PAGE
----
US President-elect Joe Biden’s pandemic advisory board said there was no plan to enact a nationwide shutdown, helping markets end the week on a high note.
Wall Street jumped on Friday as encouraging earnings stoked risk appetite and United States President-elect Joe Biden’s COVID advisory team said it was not considering a nationwide shutdown, but oil prices slid as Libyan output rose and investors worried the resurgent pandemic could hurt global demand.
The bellwether S&P 500 and the small-cap Russell 2000 both reached record closing highs.
Upbeat results from Cisco Systems Inc and Walt Disney Co helped send Wall Street’s three major stock indexes higher.
“Profits have been refreshingly healthy,” said David Carter, chief investment officer at Lenox Wealth Advisors in New York. “It’s really a credit to companies’ ability to adapt and grow even in the face of the crisis.”
Economically sensitive cyclicals and small-cap stocks, which led the rally at the beginning of the week, once again outperformed. On Monday, investor risk appetite was boosted by Pfizer Inc’s announcement that the COVID-19 vaccine being developed with German partner BioNTech SE appeared to be 90 percent effective.
Biden’s pandemic advisory board said there was no plan to enact a nationwide shutdown.
“The recent vaccine headlines have clearly been a positive, but there is still uncertainty and concerns regarding shutdowns,” Carter added. “Biden’s recent indication that the US economy may remain open certainly helps market sentiment.”
The S&P 500 and the blue-chip Dow posted their second straight weekly gains, and their best two-week runs since April, while the tech-heavy Nasdaq ended the session below last Friday’s close.
Economic data released on Friday showed consumers were growing more pessimistic, while tepid inflation reflected slack labour markets and sluggish demand.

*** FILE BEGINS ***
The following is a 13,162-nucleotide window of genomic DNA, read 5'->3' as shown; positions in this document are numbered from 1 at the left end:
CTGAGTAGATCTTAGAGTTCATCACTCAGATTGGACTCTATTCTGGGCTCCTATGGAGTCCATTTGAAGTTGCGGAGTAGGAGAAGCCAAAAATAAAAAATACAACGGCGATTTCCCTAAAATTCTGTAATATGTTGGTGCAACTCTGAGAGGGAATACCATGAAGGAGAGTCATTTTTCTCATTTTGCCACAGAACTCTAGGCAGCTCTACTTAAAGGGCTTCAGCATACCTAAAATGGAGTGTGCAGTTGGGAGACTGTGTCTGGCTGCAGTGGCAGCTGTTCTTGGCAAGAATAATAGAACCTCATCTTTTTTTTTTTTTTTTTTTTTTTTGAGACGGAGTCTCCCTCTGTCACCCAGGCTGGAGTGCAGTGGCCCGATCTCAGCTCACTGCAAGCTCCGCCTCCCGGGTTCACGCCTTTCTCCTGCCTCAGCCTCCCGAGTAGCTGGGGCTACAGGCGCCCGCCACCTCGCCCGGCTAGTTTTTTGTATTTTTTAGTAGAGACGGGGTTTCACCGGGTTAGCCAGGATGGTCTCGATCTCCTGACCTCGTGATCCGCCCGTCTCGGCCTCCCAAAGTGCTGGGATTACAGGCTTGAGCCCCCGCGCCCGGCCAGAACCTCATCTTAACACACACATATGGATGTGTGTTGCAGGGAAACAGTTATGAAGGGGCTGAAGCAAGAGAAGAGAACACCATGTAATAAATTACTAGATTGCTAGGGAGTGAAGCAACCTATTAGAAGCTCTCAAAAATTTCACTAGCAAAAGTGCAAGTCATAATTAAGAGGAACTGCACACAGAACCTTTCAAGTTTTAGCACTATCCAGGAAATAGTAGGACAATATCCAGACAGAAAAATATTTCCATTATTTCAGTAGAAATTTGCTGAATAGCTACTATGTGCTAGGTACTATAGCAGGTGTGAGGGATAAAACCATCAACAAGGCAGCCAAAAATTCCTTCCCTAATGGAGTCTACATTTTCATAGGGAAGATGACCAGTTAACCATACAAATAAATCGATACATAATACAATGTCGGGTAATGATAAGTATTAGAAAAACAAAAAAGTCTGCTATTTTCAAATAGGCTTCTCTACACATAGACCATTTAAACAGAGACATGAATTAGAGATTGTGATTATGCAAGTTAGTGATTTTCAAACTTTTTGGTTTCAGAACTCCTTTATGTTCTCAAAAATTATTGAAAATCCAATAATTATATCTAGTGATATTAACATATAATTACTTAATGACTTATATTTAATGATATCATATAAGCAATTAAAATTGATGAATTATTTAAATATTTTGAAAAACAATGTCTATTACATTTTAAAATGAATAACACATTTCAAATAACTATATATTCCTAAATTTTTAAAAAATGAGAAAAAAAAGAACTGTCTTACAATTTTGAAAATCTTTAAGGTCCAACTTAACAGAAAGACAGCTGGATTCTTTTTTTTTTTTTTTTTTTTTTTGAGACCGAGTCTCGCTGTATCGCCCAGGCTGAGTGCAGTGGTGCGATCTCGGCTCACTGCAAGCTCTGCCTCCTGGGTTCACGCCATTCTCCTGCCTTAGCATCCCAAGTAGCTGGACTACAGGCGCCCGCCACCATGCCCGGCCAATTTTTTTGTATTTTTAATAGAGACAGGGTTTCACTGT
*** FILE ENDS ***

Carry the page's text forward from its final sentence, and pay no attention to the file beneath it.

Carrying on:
The Dow Jones Industrial Average rose 399.64 points, or 1.37 percent, to 29,479.81, the S&P 500 gained 48.14 points, or 1.36 percent, to 3,585.15 and the Nasdaq Composite added 119.70 points, or 1.02 percent, to 11,829.29.
European stocks ended flat as rising fears of economic damage from the pandemic offset recent vaccine optimism. Still, the benchmark index notched its second straight week of gains.
The pan-European STOXX 600 index rose 0.01 percent and MSCI’s gauge of stocks across the globe gained 0.83 percent.
US Treasury yields were mixed as investors consolidated positions before the weekend and remained cautious given the surge in coronavirus cases. But the yield curve steepened on Friday, after flattening the previous session.
Benchmark 10-year notes last fell 2/32 in price to yield 0.893 percent, from 0.886 percent late on Thursday.
The 30-year bond last rose 6/32 in price to yield 1.6442 percent, from 1.652 percent late on Thursday.
US crude dropped 2.41 percent to settle at $40.13 a barrel, while Brent settled at $42.78 a barrel, down 1.72 percent on the day.
The dollar was down, but safe-haven yen and Swiss franc currencies strengthened, reflecting a loss of risk appetite driven by vaccine hopes.
The dollar index fell 0.23 percent, with the euro up 0.23 percent to $1.1831.
The Japanese yen strengthened 0.48 percent versus the greenback at 104.64 per dollar, while Sterling was last trading at $1.3195, up 0.62 percent on the day.
Gold prices rose as rising global coronavirus infections sparked renewed fears about the pandemic’s economic toll.
Spot gold added 0.6 percent to $1,887.78 an ounce.